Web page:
The trail, which is part of the East Coast Greenway, is the newest addition to the Delaware River greenway that is being constructed piece by piece by Bucks Countyk, DRCC, and the Delaware River Waterfront Corporation. It was constructed with TIGER funds that the City of Philadelphia and Camden won in 2010.
Press coverage was great and we tip our hats to Tom Branigan and others at DRCC for working so hard for bringing this project to fruition. Thanks also to Parks and Recreation, the Streets Department and the Mayor's Office of Transportation and Utilities.
Completed Port Richmond Trail Returns the River to its Neighbors (Philly.com and Plan Philly)
Riverfront Path Opens in Phila. (Philadelphia Inquirer & CBS3)
Circuit Ribbon Cutting Events
Chester Valley Trail Phase 2 (TBA: construction slated to be finished in late November; no ribbon cutting date set yet)
Penn-Tammany Greenway Coalition - November 2nd
Bike Expo Seminar - November 10th
Hikes, Runs & Boat Rides
Urban Circuit Backpacking Trip Nov. 1 – Nov. 4
D&L Marathon- November 1st
Schuylkill Riverboat Tour - November 2nd
Trail Work Days & Events
Cynwyd Trail Workday - November 16th
Cynwyd Trail Tuesday – Healthy Eating November 19th
Fundraisers & Meetings
Philadelphia Parks Alliance Celebration - November 17th
Cynwyd Heritage Trail Annual Meeting - November 19th
The Delaware & Lehigh Trail Alliance hosted the “Safe Trail Crossings for Eastern Pennsylvania” workshop on October 2nd in Allentown, PA. As part of that conference, several excellent presentations were made.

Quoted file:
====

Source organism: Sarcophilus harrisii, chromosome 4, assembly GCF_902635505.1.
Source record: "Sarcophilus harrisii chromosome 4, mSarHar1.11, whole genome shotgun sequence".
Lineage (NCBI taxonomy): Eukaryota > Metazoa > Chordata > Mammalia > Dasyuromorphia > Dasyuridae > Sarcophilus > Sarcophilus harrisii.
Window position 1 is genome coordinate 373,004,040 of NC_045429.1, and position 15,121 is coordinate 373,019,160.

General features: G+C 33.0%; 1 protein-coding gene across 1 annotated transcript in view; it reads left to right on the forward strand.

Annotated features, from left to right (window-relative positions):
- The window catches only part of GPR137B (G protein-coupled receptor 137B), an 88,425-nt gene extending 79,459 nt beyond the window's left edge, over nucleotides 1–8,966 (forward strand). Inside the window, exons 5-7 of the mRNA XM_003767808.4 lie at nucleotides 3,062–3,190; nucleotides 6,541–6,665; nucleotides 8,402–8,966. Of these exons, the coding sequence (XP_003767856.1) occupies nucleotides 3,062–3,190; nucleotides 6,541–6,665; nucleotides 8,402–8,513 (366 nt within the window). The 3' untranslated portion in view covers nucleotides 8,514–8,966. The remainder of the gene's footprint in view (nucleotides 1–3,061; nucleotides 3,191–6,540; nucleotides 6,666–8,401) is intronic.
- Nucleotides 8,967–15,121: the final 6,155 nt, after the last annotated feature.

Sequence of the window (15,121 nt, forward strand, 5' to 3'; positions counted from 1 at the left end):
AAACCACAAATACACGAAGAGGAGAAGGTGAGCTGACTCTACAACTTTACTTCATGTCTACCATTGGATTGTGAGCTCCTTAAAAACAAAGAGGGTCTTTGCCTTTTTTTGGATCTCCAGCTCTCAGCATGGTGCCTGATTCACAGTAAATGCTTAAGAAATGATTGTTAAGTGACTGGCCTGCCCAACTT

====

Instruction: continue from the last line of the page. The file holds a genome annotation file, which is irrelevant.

Christy Staudt: Trail Crossing Design 101
Steve Pohowsky: Trail Crossing Agreements & Trail Crossings of State Highways
A third presentation on risk mitigation and liability by PennDOT counsel, Steve Roth, was not approved for distribution, but we encourage anyone interested in the topic to contact Steve as a potential speaker: .
Rails to Trails Conservancy (RTC) released a new report in mid-October on the development of multi-use trails alongside active freight, passenger and tourist rail lines.
The report America's Rails-with-Trails: A Resource for Planners, Agencies and Advocates on Trails Along Active Railroad Corridorsexamines the characteristics of 88 rails-with-trails in 33 states, based on a survey of trail managers and the results of Rails-to-Trails Conservancy's ongoing study over the past 20 years. It also provides a collection of data, examples and practical tools to assist trail planners and advocates in increasing awareness of the rail-with-trail concept.
Download the new Rails with Trails report here.
On October 20th, the first phase of the Darby Creek Trail was dedicated by Haverford Township. The trail segment is just over one mile long, and provides a travel and recreational route that is scenic and not matched by the road network. It was funded by DVRPC's Regional Trail Fund in 2011. Congrats to the Friends of Haverford Trails, Haverford Township and Delaware County for working so hard to get this trail moving!
Tomorrow, the Delaware River City Corporation and Philadelphia Parks and Recreation Department will hold a ribbon cutting ceremony for the 1.6 mile of the new Port Richmond Riverfront trail at Delaware and Allegheny Aves. This trail is part of the East Coast Greenway and was one of the 10 segments that received TIGER funding in 2010. Mayor Nutter and other dignataries will be in attendance.
Where: Pulaski Park, Delaware & Allegheny Avenues
When: October 29th at 2pm
The ENR award will share space on the wall with three previous awards for the bridge from the American Society of Highway Engineers, the American Council of Engineering Companies and the Construction Management Association of America. It has been gratifying to have this collaborative project recognized by so many groups.